The threat of the Assyrian empire dominates most of Isaiah 1-39. This massive, powerful nation to the northeast of ancient Israel was carving a path of conquest and destruction across the ancient Mediterranean during Isaiah’s prophetic career.
Our text for this lesson covers what may have been Judah’s darkest hour during the Assyrian period. Under the leadership of Sennacherib, Assyrian forces successfully invaded Judah and are now right at the edge of Jerusalem. While he is off fighting battles elsewhere, Sennacherib sends some of his lieutenants to handle Jerusalem.
This story is recorded in both Isaiah 36-37 and 2 Kings 18:13-19:37. The city of Zion is under siege, with only the city walls and Judean soldiers standing between Jerusalem and the Assyrian forces—or so it would seem.
Hezekiah stands out in the history of Israel and Judah as one of the few godly kings to reign over God’s people. Of all the men to rule either the Northern or Southern Kingdom, Hezekiah—along with Josiah—stand far above the rest as godly and faithful rulers (2 Kings 18:5; 22:2). It is Hezekiah’s trust in the Lord that will make all the difference in this story.
As Sennacherib’s forces surround Jerusalem, all hope seems lost. In the verses immediately prior to our passage, Sennacherib’s lieutenant Rabshakeh mocks the Judeans and their God. Rabshakeh points out Assyria has conquered numerous kingdoms, and there is no god who has yet delivered their people from the hand of the Assyrians. It would be foolish, Rabshakeh claims, to trust YHWH for protection now (Isaiah 37:8-13).
How does Hezekiah respond? He takes the letter from Rabshakeh to the temple and spreads it out before God (37:14). Then the king prays. Hezekiah begins by emphasizing that YHWH alone is the creator of the universe and Lord over everything in it (37:15-16). Hezekiah then refers God to Rabshakeh’s letter and the way it mocks the Lord (37:17).
Hezekiah proceeds to acknowledge the Assyrians’ conquest of other nations. But he points out the real reason none of those nations’ gods could save them: they are not gods. They were “only wood and stone, fashioned by human hands” (37:19). Of course the idols of other nations could provide no protection from Assyria; the idols are weaker than the hands that crafted them.
But YHWH is different. The God of Israel is living, active and all-powerful. And Hezekiah, being the faithful and righteous king that he is, trusts in this God for deliverance. But Hezekiah does not call upon God to save Jerusalem for Jerusalem’s own sake. Hezekiah is concerned with God’s glory. The king asks God to save Jerusalem and Judah “so that all the kingdoms of the earth may know that you, Lord, are the only God” (39:20).
The Lord’s Response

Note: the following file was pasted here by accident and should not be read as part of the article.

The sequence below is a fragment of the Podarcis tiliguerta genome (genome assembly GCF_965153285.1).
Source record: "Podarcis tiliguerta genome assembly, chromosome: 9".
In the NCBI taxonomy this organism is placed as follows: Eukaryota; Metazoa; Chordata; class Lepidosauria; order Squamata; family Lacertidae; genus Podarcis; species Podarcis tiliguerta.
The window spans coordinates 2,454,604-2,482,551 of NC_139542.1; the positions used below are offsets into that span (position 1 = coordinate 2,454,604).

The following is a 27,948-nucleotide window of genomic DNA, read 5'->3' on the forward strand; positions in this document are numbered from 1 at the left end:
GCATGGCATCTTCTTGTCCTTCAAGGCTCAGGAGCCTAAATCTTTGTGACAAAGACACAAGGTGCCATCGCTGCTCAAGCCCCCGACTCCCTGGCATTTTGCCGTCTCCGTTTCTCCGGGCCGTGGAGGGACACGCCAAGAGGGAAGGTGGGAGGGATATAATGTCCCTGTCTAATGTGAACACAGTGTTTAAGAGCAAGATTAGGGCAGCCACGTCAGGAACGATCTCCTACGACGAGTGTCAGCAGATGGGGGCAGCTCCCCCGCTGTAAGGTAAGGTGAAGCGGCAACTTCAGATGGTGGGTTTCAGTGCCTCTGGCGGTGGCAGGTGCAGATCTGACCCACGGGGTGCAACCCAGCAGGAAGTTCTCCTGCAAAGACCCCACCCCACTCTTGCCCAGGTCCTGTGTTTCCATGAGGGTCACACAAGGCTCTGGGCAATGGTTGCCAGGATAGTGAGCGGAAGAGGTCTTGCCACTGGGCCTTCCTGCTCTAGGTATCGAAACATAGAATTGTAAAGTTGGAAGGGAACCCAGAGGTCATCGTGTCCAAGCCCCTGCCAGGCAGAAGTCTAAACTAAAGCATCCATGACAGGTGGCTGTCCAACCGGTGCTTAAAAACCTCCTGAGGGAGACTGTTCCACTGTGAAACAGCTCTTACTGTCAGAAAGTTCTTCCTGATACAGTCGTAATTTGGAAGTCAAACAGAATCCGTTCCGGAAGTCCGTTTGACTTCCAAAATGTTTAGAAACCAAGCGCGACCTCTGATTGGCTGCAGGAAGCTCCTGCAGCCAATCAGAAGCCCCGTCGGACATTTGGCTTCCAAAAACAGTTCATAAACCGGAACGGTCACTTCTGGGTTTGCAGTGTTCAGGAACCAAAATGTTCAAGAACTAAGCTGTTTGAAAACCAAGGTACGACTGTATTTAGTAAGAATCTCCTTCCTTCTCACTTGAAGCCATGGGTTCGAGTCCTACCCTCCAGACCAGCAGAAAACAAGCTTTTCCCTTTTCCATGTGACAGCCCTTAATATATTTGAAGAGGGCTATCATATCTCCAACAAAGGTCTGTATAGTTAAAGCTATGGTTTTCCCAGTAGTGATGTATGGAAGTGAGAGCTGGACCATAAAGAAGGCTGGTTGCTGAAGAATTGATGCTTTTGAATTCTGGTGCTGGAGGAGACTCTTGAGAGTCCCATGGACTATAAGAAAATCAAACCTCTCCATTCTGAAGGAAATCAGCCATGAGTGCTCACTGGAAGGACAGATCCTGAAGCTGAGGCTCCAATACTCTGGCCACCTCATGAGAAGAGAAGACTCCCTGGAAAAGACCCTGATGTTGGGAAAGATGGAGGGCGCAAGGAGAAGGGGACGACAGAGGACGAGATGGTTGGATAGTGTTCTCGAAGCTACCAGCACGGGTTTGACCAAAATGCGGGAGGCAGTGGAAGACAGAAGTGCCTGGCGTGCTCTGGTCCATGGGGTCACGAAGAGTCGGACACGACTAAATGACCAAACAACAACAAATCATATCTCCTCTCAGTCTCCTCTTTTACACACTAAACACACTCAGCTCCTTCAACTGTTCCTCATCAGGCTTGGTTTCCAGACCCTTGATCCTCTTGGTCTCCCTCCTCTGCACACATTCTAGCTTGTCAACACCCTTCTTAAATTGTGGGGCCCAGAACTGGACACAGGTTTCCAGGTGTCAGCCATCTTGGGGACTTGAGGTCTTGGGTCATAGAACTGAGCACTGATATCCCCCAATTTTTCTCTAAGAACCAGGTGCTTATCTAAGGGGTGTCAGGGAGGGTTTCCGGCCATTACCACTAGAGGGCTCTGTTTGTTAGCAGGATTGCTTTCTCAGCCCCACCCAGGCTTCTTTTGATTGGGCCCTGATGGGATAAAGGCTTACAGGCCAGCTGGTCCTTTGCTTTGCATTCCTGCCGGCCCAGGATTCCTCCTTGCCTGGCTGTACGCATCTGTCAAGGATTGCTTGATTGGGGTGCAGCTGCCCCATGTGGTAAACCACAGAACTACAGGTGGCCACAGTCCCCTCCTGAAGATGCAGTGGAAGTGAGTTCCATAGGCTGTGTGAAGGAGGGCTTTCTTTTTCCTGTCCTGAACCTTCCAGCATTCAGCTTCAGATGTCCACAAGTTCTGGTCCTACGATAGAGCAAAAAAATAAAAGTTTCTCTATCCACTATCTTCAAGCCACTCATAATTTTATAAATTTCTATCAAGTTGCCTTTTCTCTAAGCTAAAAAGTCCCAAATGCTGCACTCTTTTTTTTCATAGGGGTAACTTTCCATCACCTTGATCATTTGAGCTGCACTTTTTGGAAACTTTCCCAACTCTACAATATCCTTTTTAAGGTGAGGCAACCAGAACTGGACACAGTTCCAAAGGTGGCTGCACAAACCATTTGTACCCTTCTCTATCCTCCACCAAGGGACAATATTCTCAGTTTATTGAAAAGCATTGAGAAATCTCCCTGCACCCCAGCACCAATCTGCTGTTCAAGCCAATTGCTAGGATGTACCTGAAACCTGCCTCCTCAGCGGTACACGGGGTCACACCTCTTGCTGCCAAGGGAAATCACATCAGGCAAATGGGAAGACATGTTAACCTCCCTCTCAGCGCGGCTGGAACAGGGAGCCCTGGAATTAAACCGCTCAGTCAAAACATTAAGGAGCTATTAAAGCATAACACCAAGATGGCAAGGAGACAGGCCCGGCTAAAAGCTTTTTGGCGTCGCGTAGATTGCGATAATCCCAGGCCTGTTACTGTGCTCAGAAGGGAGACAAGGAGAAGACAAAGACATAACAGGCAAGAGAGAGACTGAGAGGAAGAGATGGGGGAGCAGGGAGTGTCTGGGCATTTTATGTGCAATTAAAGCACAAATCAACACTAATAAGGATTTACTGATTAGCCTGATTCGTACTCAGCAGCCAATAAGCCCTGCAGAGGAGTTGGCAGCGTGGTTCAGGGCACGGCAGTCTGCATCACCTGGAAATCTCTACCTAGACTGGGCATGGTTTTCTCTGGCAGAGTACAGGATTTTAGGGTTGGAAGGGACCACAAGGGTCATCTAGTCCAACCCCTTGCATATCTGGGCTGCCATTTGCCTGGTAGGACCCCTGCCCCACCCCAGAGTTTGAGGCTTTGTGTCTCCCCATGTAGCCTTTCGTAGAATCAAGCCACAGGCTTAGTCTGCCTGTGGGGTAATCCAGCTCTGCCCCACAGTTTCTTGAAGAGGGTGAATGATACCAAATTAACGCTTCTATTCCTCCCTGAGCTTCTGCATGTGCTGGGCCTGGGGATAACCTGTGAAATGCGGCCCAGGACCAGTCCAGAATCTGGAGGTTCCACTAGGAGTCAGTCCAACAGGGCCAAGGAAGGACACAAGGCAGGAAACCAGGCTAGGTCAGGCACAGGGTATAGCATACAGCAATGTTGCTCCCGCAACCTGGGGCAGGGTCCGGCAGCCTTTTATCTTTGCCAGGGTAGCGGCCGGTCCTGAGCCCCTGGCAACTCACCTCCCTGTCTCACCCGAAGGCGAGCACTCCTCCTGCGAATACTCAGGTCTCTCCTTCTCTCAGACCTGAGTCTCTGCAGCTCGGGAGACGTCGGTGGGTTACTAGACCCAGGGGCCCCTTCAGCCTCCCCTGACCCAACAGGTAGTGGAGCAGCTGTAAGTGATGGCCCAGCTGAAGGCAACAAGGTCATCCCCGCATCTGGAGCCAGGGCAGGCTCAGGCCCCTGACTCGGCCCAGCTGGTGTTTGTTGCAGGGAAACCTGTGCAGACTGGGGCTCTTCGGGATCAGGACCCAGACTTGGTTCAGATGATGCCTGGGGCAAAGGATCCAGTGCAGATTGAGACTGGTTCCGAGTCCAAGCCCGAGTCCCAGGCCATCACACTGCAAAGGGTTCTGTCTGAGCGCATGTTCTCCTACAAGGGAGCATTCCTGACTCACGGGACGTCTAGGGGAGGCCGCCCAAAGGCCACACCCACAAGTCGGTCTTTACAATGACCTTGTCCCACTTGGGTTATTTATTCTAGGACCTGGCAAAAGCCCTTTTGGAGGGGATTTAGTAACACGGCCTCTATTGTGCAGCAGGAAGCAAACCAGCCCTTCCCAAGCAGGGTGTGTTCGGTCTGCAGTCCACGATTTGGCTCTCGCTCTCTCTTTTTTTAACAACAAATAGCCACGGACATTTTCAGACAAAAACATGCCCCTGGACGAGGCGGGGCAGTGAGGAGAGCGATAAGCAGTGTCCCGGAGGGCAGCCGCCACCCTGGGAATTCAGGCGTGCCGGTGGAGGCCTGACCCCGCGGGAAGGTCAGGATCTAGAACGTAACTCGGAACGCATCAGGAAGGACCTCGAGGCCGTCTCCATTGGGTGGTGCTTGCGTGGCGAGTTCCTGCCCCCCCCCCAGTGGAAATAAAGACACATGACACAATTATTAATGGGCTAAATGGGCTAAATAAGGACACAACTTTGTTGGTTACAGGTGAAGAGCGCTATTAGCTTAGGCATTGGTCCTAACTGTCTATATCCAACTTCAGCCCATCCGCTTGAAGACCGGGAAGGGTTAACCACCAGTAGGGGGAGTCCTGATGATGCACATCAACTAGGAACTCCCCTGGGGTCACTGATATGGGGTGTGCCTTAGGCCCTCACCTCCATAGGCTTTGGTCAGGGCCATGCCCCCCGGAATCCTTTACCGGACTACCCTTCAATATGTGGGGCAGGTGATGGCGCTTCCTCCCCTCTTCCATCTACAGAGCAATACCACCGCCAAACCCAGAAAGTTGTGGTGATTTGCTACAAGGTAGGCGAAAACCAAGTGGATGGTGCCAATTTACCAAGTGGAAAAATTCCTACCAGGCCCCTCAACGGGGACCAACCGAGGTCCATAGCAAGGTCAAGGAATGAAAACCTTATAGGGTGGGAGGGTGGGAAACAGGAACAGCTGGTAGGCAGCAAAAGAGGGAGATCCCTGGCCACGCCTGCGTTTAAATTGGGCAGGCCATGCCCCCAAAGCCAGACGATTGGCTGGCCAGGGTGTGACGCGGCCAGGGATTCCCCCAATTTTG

Since Hezekiah has cried out to God in faith, God answers. He will not let Rabshakeh’s insult stand, and he will not let the Assyrians conquer Judah.
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YHWH will remove Assyria from the land of Judah by the end of the year. The people will be able to start planting crops by the next year, because the Assyrian forces will have left the land free (37:30). While the conquest and siege has left the land devastated and the people with little food, by the third year the people will again enjoy the fruit of the harvest from the land.
God also tells Hezekiah that he will preserve a remnant in Judah. While many, many people have died at the hands of the Assyrians, God will not let his people be destroyed. This remnant, preserved and protected by God’s power, will “take root” and grow into a nation once more. But this remnant will not survive by their own strength or resiliency; “The zeal of the Lord Almighty will accomplish this” (37:32).
God then turns to the immediate issue at hand: Rabshakeh and his forces outside the gate. God promises the Assyrian forces will utterly fail to take Jerusalem (37:33-34). But God makes clear why he will save Jerusalem in verse 35: “I will defend this city and save it, for my sake and for the sake of David my servant!” (emphasis added)
God will not save Jerusalem because Jerusalem deserves it or because Jerusalem is innocent. God will save Jerusalem to vindicate his name in the wake of Rabshakeh’s insults, to demonstrate to the world that God alone is Lord. And God will save Jerusalem to honor the covenant he made with King David centuries earlier (2 Samuel 7).
There are a few points of application we modern Christians can take from this text. First, we should not trust in our own devices. We may not literally bow down before figurines carved from wood and stone, but we often commit idolatry by trusting in our own methods and schemes over God.
Second, we must remember the salvation we have from God through Jesus Christ is not something God has given us because we are innocent or because we deserve it. God saves us to demonstrate his mercy and his faithfulness, not to affirm us as sinless or as better than everyone else.
Third, we can take comfort knowing that even though circumstances may look very bad—even hopeless—we are never beyond hope. God’s promise of salvation, both for us as individuals and for the whole created order, stands unshakeable and certain. There is nothing that is “able to separate us from the love of God that is in Christ Jesus our Lord” (Romans 8:39).
Joshua Sharp is a writer and Bible teacher living in Waco. He holds a Master of Divinity degree from Baylor University’s Truett Theological Seminary.